• Furniture and collectibles: Like jewelry, these personal effects can appreciate strongly and may have enthusiastic buyers, but you’ll need to handle marketing and transactions, or work with a broker.
  • Retirement accounts (401ks, IRAs and investment accounts): These long-term investments will grow over time, eventually funding your retirement. If you cash out early (usually before you’re 59 1/2 years old), you could face steep penalties and tax implications. If you take money out of an IRA early, it could be included in your taxable income and incur a 10% additional tax penalty (there are some exceptions).

Why is asset liquidity important?

You never know what hardships or adventures life might throw your way. That’s why it’s important to have liquid assets at your disposal. Many investment advisors often urge clients to keep between three to six months of cash on-hand to pay living expenses, including housing, food and utilities.

Amit Chopra, a CFP and managing partner of Ramsey, N.J.-based Forefront Wealth Planning and Asset Management, often adjusts his advice based on a client’s age and expectations. Younger clients, he said, may want to keep six to 12 months of living expenses on hand in cash in case they decide to pursue a less stable job, such as at a startup, or a personal adventure. “Having a little more cash gives them the flexibility to do that,” he said. With older clients, who may be more established in their careers and personal lives, Chopra recommends setting aside enough cash for six to nine months of expenses.

As you prioritize how much liquidity you need in your financial portfolio, there are some additional considerations, including your tolerance for risk with investments and your long-term financial goals. To determine what’s right for you and how much liquidity you might need, the U.S. Securities and Exchange Commission (SEC) recommends investors take stock of their personal financial needs and determine the right mix of liquid and non-liquid assets. While cash and cash-equivalents are the safest investments — and the most liquid — they also yield the smallest returns.

Liquidity is a balancing act. Having cash on-hand is important for emergency car repairs or medical bills, and to fund lifestyle expenses, such as home improvements or a wedding, Reid noted. He encourages clients to mix liquidity with long-term investments.

“In real estate, they say, location, location, location. With investing, it’s diversification, diversification, diversification. How you diversify depends on your financial position, your risk tolerance level, and your long term and short term objectives,” said Reid.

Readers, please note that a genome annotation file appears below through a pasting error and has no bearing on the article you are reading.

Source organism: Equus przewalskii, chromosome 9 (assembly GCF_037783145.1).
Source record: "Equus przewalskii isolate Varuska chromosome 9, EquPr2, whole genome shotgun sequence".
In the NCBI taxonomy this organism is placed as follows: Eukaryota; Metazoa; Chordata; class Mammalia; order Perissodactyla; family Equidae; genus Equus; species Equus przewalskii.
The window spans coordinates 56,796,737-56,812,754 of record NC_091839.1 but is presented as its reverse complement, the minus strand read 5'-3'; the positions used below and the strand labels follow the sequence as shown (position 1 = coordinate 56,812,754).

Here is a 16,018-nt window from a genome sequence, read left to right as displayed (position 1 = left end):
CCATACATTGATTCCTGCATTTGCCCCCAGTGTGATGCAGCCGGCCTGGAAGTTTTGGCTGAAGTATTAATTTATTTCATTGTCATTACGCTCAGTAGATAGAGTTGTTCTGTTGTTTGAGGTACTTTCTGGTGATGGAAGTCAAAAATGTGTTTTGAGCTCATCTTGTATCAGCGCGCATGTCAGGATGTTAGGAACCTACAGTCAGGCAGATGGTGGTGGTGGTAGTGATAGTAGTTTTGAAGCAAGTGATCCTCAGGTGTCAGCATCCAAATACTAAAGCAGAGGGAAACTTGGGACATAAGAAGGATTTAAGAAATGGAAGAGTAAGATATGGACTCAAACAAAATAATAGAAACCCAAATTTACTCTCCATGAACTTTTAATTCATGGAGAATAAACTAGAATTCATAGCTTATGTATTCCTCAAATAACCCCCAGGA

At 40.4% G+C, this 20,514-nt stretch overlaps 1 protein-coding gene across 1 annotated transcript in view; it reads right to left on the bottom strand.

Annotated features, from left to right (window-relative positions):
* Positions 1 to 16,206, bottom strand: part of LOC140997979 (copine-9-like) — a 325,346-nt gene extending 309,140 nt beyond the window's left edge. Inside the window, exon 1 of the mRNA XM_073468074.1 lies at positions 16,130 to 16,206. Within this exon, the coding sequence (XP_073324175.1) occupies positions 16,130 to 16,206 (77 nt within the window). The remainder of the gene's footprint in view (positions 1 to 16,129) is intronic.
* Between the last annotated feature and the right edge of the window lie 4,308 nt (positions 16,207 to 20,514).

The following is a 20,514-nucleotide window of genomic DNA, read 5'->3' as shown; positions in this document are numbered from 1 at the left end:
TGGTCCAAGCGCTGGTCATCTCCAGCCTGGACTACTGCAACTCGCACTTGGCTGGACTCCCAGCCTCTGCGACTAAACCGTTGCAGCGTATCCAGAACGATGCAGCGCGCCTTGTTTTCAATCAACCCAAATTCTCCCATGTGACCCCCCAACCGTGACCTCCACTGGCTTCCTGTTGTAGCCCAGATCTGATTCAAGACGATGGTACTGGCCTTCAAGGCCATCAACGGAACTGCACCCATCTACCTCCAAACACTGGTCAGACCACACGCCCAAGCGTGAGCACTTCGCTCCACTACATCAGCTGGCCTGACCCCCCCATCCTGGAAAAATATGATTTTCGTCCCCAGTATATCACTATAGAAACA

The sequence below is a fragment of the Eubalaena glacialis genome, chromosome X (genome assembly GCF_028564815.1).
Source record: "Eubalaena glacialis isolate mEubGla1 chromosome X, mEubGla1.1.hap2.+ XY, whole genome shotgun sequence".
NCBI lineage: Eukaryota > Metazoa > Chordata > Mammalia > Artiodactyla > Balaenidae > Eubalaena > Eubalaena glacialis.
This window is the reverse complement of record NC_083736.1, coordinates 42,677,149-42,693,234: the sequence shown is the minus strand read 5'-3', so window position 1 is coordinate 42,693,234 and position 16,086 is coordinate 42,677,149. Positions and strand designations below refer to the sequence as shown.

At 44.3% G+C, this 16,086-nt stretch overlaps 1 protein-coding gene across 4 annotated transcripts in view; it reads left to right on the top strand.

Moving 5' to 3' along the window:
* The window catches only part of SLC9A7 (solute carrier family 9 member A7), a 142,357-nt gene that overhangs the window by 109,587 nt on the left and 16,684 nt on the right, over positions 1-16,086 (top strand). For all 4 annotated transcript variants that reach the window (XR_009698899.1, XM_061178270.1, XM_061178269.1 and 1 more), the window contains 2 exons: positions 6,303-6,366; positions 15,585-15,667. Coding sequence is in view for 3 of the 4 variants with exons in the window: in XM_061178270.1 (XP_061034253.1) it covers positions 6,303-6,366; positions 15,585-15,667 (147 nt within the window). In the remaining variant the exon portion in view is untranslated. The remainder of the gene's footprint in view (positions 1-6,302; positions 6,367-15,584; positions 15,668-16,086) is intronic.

The final word on liquid assets

When it comes to financial flexibility, cash is king. From there, your personal liquidity plan is a very personal choice, based on how much cash you think you need to be secure and comfortable. There’s no single right answer.

However, when it comes to realizing the value of your assets, not all investments are created equal. If you need funds quickly, with minimal headache and minor expense, cash and cash-equivalents are the easiest and fastest way. If you have more time to put into selling an asset or a longer timeline for needing money, non-liquid assets can be transformed into liquid ones, but it takes both planning and an active market to realize their fullest value. One thing is certain: The cash in your wallet and your checking and savings accounts are the ultimate liquid asset.

Advertiser Disclosure: The products that appear on this site may be from companies from which MagnifyMoney receives compensation. This compensation may impact how and where products appear on this site (including, for example, the order in which they appear). MagnifyMoney does not include all financial institutions or all products offered available in the marketplace.

Alli Romano
Alli Romano |

Alli Romano is a writer at MagnifyMoney. You can email Alli here

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Review of BBVA ClearSpend Prepaid Visa Card

Editorial Note: The editorial content on this page is not provided or commissioned by any financial institution. Any opinions, analyses, reviews, statements or recommendations expressed in this article are those of the author’s alone, and may not have been reviewed, approved or otherwise endorsed by any of these entities prior to publication.

The BBVA ClearSpend Prepaid Visa Card provides the convenience of paying for purchases with plastic for people who might not be able to qualify for a traditional checking account. In addition, the BBVA ClearSpend card offers handy budgeting features that can help you keep your finances on track.

This prepaid debit option is an excellent choice for users looking to avoid fees for loading funds onto the card. BBVA charges no fees for most funding options, although it’s worth noting that you cannot deposit regular checks onto this card, only paychecks via direct deposit. Before you rush to apply, read on to learn more about using this alternative financial product.

BBVA ClearSpend Prepaid Visa Card features

The BBVA ClearSpend Prepaid Visa Card is simple to use. You load money onto the card via one of the following five methods:

  • From a BBVA debit card, no fee
  • At a BBVA bank branch, no fee
  • At a Visa ReadyLink location, $4.50 fee (can vary by location)
  • Via direct deposit, no fee